Map enables EPEC to cause maximal loss of TER independent of EspF and mitochondrial targeting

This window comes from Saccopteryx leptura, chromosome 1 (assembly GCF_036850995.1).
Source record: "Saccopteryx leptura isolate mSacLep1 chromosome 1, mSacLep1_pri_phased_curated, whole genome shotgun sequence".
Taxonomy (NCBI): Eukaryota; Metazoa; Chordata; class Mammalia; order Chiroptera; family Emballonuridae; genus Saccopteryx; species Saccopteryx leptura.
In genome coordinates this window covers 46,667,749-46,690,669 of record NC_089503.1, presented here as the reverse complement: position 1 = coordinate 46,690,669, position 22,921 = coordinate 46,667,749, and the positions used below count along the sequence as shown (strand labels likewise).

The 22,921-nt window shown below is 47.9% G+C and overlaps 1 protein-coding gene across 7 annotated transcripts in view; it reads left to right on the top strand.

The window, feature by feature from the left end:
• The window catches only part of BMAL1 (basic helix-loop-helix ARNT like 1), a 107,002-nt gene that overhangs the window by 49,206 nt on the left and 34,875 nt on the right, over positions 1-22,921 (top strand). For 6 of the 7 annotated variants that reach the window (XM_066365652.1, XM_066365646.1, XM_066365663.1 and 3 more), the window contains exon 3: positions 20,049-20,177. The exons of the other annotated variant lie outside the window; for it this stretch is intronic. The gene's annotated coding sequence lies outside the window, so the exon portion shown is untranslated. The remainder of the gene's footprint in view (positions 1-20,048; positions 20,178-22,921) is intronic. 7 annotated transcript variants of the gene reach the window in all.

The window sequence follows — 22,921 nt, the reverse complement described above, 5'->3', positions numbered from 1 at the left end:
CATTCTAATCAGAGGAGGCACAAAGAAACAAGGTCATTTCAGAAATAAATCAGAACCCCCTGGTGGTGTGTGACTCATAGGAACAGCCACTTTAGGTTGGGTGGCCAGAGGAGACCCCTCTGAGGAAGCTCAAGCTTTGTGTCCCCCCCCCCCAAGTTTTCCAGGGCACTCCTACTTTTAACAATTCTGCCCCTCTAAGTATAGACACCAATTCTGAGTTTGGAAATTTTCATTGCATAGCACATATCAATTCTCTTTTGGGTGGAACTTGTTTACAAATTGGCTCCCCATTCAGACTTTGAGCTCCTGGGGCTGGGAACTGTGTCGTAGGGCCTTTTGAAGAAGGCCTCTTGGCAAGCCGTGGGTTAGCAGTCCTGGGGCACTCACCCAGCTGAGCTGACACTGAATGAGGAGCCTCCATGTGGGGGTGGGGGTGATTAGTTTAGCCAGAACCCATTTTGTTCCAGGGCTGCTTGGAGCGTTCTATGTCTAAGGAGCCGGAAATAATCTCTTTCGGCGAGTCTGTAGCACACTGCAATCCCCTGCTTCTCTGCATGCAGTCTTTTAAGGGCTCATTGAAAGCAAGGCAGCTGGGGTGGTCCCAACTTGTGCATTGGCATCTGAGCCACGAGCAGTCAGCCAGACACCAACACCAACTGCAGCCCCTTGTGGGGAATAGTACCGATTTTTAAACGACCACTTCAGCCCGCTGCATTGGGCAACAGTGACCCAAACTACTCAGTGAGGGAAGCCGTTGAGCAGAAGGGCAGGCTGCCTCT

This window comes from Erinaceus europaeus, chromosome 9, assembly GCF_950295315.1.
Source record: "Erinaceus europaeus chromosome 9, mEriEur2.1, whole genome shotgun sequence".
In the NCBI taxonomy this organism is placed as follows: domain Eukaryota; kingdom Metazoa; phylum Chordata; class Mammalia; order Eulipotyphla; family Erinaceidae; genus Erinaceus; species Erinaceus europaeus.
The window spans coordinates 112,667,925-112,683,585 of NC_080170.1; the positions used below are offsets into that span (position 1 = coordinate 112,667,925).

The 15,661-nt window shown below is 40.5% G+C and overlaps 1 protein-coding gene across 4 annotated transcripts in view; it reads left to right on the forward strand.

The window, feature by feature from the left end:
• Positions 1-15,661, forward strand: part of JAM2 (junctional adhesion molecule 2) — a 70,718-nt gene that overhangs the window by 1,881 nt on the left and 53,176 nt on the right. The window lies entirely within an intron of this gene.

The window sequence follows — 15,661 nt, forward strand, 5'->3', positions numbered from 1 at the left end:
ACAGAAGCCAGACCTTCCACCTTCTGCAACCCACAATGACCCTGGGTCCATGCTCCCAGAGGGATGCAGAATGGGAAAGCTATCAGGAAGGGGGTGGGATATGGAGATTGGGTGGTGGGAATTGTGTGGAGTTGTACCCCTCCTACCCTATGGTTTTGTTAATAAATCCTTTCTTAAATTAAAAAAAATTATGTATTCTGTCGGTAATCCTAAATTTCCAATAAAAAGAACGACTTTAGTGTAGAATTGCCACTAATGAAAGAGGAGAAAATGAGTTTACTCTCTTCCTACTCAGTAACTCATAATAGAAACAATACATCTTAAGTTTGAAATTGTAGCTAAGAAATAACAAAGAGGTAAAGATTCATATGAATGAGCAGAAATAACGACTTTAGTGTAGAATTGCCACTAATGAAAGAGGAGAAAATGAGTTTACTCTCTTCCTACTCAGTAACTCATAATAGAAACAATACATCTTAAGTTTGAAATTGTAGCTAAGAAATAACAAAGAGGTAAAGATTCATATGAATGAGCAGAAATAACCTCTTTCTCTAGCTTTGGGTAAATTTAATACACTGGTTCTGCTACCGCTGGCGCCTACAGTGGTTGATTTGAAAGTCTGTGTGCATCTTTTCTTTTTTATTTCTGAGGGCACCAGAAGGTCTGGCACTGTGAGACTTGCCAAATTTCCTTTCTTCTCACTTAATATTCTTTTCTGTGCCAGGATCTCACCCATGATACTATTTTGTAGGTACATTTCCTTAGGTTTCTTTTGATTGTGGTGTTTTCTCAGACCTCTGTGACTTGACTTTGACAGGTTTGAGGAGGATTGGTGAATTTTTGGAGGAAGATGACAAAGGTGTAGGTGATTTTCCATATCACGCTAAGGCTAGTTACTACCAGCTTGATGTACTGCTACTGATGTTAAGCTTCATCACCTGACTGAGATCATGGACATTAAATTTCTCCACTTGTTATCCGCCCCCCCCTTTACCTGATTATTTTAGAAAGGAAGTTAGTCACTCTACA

We next investigated whether increasing the expression levels of Map or EspF within EPEC in the absence of the other effector could restore the strain's ability to disrupt TER to levels observed with the wild-type strain. Thus, plasmids expressing Map or EspF were introduced into map, espF and the double (mapespF) mutant, generating map/pespF, espF/pmap, mapespF/pmap and mapespF/pespF. Infection of Caco-2 cells with these strains over a 5 h period revealed that plasmid expression of Map in either espF or mapespF backgrounds induced losses in TER similar to that mediated by wild-type EPEC (Fig. 2A). In contrast, plasmid expression of EspF in the map or mapespF mutants had little impact on TER (Fig. 2A) and even prevented the relatively minor decrease of TER associated with map infections (see Fig. 1A). Western blot analysis confirmed the presence of EspF at levels at least equivalent to that delivered by wild-type EPEC in host cells infected with strains expressing this protein, although it should be noted that plasmid expression of T7-EspF results in higher delivery levels of this protein which appears to hinder native EspF delivery (Fig. 2B, double arrow). Thus, these data suggest that Map, when expressed from a plasmid, can function independently of EspF to trigger maximal loss of TER whereas EspF requires the presence of Map for EPEC to disrupt TER.